60周年校庆暨院庆系列学术报告：2018.06.07 Zhiyuan Shen 教授（Rutgers Robert Wood Johnson Medical School ）学术报告会
题目: Genomic Instability and Tumorigenesis: Confounding roles of essential caretaker genes 报告人：Dr. Zhiyuan Shen Rutgers Robert Wood Johnson Medical School 邀请人：姚雪彪 教授 时间： 2018.6.7（周四），下午16:00 地点：生命科学学院329B会议室 报告人简介： Dr. Zhiyuan Shen is a professor in the Department of Radiation Oncology and Department of Pharmacology at the Rutgers Robert Wood Johnson Medical School, and an adjunct professor at the Department of Genetics of the Rutgers School of Arts and Sciences. Dr. Shen received a MD degree from the Norman Bethune University of Medical Sciences (now merged with Jilin University, China) in 1985, and a PhD degree in Molecular Biology and Radiation Biology from Colorado State University in 1993. After completing a Director’s Postdoctoral Fellowship at the Los Alamos National Laboratory, he became an tenure track Assistant Professor at the University of Illinois at Chicago (1997), and at University of New Mexico (2000) where he was promoted to Associate Professor with tenure in 2003. In 2006, he was recruited to Rutgers Cancer Institute of New Jersey (CINJ) as the inaugural chief of the newly formed Division of Radiation Cancer Biology within the Department of Radiation Oncology. In 2008, he became a tenured full professor and was appointed a co-leader of the previous Genomic Instability and Tumor Progression and the current Genomic Instability and Cancer Genetics research program at Rutgers Cancer Institute. Dr. Zhiyuan Shen has a longstanding interest to elucidate the mechanisms by which genomic instability is provoked and how it drives tumorigenesis. Works from his laboratory suggests that BCCIP plays a critical role in multiple mechanisms that maintain genomic integrity and regulate cell proliferation. Recently, Dr. Shen has devoted a significant effort to establish unique mouse models and genomic approaches to reveal new mechanism by which caretaker genes maintain genomic integrity and suppress tumorigenesis.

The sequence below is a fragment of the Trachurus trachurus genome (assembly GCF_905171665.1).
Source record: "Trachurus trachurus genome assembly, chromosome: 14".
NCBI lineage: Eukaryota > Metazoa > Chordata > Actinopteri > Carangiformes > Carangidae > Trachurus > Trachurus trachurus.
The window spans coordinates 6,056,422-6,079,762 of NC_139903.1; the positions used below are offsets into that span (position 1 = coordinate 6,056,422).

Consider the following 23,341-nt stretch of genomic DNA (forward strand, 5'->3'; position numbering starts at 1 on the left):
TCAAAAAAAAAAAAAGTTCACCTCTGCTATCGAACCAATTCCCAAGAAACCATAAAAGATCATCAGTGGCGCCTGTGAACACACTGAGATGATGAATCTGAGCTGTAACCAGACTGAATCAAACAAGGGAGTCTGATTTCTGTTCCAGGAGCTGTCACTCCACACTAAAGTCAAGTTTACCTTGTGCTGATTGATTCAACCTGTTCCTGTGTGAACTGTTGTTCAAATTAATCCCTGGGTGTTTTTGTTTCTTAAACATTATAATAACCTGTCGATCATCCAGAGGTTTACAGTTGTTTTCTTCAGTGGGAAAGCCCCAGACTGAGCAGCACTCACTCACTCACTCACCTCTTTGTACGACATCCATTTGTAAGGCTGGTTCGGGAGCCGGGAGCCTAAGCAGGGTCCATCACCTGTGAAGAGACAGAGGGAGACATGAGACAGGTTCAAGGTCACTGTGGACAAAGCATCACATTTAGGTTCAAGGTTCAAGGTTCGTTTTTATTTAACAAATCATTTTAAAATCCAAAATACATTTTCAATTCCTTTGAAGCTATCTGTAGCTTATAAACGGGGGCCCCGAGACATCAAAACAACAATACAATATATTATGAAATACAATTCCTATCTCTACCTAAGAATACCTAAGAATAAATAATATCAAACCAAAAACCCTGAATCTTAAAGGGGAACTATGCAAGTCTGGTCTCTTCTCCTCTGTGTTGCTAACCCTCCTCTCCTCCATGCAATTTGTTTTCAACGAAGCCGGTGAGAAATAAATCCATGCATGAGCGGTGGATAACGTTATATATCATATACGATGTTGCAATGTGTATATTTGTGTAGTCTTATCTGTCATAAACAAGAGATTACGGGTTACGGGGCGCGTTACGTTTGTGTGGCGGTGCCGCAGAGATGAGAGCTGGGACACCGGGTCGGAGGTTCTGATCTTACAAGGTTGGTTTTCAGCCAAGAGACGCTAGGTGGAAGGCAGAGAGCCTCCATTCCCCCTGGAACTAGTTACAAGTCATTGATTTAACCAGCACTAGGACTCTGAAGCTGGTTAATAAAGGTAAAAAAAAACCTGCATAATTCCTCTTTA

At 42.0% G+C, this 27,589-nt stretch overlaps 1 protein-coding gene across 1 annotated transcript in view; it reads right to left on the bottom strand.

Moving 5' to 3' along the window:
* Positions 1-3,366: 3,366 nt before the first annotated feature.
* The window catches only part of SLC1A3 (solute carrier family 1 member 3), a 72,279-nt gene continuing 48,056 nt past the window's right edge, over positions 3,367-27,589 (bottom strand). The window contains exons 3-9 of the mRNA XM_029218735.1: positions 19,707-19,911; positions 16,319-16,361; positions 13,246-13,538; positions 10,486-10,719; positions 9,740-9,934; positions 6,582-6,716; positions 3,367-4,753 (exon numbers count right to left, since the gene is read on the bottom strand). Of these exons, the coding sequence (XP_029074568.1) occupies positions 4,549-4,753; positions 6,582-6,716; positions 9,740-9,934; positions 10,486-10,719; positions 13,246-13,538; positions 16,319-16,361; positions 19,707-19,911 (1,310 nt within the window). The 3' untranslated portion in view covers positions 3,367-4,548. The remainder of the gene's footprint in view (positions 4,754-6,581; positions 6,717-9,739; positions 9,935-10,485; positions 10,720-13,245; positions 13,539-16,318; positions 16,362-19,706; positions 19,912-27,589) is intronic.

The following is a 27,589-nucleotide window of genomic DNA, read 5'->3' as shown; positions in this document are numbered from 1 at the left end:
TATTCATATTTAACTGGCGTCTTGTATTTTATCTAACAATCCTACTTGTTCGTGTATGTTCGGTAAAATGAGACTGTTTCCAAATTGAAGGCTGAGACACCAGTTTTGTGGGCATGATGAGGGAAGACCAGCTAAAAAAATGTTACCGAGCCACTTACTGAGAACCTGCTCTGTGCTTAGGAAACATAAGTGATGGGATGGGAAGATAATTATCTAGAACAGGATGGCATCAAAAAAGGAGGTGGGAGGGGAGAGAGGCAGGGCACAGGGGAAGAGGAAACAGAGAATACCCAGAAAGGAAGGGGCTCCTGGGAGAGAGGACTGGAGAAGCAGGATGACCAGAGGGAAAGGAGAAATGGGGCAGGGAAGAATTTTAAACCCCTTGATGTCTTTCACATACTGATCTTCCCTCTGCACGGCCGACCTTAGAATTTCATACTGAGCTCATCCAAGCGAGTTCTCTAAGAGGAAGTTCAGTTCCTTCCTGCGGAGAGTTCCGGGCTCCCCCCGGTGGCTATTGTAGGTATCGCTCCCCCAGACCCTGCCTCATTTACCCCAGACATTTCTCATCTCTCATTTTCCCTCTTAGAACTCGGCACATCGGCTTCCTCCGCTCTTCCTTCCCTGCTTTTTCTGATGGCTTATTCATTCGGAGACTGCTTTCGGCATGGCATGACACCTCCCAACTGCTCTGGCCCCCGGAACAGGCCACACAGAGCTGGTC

报告摘要： Genes that maintain the stability of the genomes are often considered caretaker tumor suppressors. Defects of this class of tumor suppressors often lead to mutator phenotypes and drive genomic instability and tumorigenesis. However, many of the caretakers are also essential for DNA replication, mitosis, and cell viability. Thus defects of caretakers can lead to impaired cell proliferation and may prohibit tumorigenesis. In this presentation, I will use BCCIP, a BRCA2 and CDKN1A/p21 Interacting Protein, as an example to discuss how dis-regulations of essential caretakers contribute to tumorigenesis, and to update on our understanding of BCCIP functions in DNA repair, replication, and mitosis.